Owing Commission Even After the Listing Agreement Expires; Is That a Normal Clause?

When it comes to real estate, it’s critical that you always read the agreement in its entirety before signing – unfortunately, something that many people struggle to find the time for! After all, a real estate agreement is a legally binding contract, and understanding the full terms involved is integral to making a safe decision. However, reading the entire agreement can also raise numerous questions; one such question you may be asking is about commission terms.

Understanding Holdover Clauses

It’s not uncommon for real estate agreements to include a term that states that you will still owe a commission once the real estate agreement expires, which we typically refer to as a “holdover clause.” This clause can understandably seem highly daunting at the outset; however, it’s a relatively straightforward process, and understanding how it works can take a lot of pressure off.

How Holdover Clauses Work

The easiest way to define how holdover clauses work is to give an example. Imagine that you listed a property with a brokerage and signed a listing agreement, but the deadline for the agreement was approaching. Unfortunately, the property didn’t sell by the time the agreement expired – but, shortly after the listing expired, a buyer appeared who had viewed the property while it was still showing as listed with the brokerage.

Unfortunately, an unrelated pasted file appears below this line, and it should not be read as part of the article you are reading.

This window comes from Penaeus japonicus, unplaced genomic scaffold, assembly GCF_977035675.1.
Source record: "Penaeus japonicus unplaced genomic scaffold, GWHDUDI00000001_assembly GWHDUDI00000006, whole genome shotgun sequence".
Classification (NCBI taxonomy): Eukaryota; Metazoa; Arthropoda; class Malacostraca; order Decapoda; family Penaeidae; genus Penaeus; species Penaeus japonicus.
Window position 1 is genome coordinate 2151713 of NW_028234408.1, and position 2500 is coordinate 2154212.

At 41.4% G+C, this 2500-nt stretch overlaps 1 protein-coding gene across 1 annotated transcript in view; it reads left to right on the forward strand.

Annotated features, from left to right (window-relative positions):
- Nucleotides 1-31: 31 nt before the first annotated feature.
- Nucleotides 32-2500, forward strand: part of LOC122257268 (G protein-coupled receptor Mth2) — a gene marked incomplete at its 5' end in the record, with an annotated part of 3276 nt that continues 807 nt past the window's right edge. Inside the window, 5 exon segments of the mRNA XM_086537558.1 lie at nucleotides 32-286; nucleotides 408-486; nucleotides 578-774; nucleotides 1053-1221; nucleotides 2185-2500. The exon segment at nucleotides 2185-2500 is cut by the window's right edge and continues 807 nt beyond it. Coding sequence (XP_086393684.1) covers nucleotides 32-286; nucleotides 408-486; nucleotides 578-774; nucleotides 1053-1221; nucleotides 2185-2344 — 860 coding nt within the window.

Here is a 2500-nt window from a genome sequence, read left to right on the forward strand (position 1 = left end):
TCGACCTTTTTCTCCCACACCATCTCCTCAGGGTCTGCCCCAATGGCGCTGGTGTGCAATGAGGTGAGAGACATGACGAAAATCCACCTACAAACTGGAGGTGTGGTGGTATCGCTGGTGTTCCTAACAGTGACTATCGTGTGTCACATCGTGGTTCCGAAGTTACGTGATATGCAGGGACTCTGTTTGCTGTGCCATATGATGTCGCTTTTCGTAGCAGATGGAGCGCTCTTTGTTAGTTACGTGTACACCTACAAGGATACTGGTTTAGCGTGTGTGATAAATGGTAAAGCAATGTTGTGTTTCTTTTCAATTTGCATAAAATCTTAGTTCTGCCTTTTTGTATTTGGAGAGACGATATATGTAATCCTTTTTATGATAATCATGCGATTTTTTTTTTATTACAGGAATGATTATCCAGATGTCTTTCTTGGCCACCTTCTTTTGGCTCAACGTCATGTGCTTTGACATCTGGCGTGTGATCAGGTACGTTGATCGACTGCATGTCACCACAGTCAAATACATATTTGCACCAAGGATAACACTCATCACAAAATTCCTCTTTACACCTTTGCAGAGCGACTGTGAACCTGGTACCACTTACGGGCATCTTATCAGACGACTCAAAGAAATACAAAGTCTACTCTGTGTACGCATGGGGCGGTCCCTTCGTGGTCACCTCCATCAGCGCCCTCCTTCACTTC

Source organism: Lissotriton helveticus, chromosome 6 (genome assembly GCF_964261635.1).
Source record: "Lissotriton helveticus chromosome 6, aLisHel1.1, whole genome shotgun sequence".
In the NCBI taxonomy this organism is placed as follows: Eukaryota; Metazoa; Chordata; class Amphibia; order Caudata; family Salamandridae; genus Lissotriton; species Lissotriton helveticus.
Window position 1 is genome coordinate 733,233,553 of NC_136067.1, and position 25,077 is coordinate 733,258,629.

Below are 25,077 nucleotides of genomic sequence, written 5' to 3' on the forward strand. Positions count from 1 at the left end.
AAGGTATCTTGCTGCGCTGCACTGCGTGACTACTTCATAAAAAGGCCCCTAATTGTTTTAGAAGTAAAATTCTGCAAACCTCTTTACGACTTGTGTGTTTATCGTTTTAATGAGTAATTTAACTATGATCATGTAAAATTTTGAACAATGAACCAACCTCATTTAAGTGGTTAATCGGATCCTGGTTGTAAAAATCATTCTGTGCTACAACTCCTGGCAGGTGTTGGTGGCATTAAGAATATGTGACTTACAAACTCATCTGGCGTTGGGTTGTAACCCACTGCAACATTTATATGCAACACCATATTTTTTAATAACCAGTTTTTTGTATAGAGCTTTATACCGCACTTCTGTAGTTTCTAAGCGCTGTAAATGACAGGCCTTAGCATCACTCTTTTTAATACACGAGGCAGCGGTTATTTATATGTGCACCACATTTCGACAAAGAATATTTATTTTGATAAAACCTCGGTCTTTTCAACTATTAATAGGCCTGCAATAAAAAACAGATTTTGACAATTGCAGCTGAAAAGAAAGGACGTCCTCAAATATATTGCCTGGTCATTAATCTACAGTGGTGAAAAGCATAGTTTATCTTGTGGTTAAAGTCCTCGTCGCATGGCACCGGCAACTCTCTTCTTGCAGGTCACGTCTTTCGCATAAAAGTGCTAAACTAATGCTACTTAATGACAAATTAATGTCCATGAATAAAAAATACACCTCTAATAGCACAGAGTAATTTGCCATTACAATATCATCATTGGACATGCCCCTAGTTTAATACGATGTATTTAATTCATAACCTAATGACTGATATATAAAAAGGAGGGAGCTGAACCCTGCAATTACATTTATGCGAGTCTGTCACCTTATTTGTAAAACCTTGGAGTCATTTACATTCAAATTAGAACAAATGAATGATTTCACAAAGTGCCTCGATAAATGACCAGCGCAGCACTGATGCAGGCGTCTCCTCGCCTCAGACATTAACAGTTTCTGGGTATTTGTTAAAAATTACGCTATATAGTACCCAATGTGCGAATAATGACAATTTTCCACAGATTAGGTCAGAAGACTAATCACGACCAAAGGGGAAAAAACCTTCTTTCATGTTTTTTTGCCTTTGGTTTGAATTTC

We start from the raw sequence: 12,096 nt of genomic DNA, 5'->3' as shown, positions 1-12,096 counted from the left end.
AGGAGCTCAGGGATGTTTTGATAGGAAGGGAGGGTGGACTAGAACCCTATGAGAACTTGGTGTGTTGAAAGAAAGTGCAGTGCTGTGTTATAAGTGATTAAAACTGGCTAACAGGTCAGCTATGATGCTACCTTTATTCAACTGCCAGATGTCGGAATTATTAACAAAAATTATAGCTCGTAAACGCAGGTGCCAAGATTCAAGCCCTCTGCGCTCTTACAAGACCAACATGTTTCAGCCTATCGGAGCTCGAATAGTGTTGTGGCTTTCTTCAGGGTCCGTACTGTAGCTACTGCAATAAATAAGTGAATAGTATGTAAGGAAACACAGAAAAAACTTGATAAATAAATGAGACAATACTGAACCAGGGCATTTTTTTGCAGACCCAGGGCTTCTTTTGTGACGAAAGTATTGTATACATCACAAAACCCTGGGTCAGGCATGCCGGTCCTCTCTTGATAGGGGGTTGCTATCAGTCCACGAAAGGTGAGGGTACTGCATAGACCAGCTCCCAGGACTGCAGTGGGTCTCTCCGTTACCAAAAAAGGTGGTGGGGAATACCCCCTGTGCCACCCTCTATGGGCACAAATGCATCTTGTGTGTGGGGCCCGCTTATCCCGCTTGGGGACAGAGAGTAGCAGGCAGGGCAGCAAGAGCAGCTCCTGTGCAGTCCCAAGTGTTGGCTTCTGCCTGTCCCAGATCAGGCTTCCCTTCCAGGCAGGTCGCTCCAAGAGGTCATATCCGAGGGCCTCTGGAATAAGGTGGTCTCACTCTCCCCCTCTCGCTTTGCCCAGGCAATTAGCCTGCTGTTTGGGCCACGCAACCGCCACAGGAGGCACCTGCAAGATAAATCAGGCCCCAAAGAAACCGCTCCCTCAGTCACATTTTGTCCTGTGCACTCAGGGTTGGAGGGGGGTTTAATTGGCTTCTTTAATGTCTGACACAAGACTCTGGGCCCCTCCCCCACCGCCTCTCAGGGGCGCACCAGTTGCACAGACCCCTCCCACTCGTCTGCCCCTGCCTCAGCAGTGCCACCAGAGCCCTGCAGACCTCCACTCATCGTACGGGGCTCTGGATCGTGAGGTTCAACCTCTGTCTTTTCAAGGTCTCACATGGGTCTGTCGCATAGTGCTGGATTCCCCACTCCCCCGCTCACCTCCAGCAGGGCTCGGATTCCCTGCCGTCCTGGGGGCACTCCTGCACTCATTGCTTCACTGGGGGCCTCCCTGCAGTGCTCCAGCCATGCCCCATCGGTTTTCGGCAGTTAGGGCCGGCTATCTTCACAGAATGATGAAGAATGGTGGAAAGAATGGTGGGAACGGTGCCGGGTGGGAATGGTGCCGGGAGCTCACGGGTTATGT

In this case, if the buyer expressed an interest in the property during the contract’s term (even if this was only a response to an advertisement for more information about your property), you may hence be liable to pay commission on the property to the brokerage. However, suppose you sold the property shortly after it was unlisted, and the buyer hadn’t seen it while the brokerage listed it. In that case, you won’t usually be liable to pay commission.

Get Professional Real Estate Advice if You’re Unsure

Legal documents can be confusing; there’s no doubting that. Therefore, if you have any further concerns about the holdover clause for your own real estate agreement, you should always contact your real estate agent to ask for further guidance and support regarding the specific terms.

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